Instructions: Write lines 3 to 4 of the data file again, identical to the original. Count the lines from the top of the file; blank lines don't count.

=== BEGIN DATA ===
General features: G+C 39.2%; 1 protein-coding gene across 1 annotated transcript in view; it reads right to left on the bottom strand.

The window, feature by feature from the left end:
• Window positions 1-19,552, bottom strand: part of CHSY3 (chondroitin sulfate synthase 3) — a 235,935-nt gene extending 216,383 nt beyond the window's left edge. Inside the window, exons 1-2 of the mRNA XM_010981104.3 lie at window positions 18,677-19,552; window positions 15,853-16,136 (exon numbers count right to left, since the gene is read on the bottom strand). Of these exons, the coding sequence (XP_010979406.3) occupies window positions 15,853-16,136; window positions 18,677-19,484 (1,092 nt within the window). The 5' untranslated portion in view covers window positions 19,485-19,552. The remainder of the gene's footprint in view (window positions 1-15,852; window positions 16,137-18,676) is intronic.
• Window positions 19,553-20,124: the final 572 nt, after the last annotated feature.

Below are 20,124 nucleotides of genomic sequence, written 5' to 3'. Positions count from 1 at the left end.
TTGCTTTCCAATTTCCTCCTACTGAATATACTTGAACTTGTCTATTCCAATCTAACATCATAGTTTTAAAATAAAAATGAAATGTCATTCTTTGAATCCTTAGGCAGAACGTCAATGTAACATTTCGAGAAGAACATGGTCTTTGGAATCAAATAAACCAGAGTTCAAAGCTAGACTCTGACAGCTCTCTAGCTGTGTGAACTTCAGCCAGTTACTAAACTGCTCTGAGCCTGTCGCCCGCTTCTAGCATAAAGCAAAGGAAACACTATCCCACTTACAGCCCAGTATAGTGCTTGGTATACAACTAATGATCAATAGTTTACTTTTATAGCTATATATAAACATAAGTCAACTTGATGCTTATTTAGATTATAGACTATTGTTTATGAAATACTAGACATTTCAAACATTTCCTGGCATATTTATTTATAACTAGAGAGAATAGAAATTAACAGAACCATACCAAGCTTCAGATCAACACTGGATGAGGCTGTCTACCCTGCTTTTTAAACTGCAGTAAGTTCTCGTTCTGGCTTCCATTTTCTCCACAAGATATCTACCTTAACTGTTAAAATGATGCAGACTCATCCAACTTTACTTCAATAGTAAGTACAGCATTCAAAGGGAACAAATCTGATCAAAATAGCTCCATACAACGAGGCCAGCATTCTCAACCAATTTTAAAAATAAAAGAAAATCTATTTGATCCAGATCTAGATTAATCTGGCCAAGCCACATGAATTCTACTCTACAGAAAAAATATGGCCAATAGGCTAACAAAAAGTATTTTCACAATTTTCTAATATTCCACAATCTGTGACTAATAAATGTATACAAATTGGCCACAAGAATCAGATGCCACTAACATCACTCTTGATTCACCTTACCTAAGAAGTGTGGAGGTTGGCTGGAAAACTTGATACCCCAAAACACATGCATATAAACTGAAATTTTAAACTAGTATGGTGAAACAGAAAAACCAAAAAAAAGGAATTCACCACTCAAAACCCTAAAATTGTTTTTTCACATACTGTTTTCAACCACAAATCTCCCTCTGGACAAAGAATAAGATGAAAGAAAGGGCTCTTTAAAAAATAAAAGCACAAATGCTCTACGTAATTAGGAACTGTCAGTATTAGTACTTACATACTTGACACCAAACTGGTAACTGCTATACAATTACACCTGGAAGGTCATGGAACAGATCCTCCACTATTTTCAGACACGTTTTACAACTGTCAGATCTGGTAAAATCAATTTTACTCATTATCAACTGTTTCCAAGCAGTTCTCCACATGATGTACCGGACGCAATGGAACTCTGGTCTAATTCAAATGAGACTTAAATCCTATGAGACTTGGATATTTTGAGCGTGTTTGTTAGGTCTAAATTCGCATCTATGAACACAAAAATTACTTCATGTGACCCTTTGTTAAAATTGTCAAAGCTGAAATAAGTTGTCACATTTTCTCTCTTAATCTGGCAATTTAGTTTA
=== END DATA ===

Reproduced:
• Window positions 1-19,552, bottom strand: part of CHSY3 (chondroitin sulfate synthase 3) — a 235,935-nt gene extending 216,383 nt beyond the window's left edge. Inside the window, exons 1-2 of the mRNA XM_010981104.3 lie at window positions 18,677-19,552; window positions 15,853-16,136 (exon numbers count right to left, since the gene is read on the bottom strand). Of these exons, the coding sequence (XP_010979406.3) occupies window positions 15,853-16,136; window positions 18,677-19,484 (1,092 nt within the window). The 5' untranslated portion in view covers window positions 19,485-19,552. The remainder of the gene's footprint in view (window positions 1-15,852; window positions 16,137-18,676) is intronic.
• Window positions 19,553-20,124: the final 572 nt, after the last annotated feature.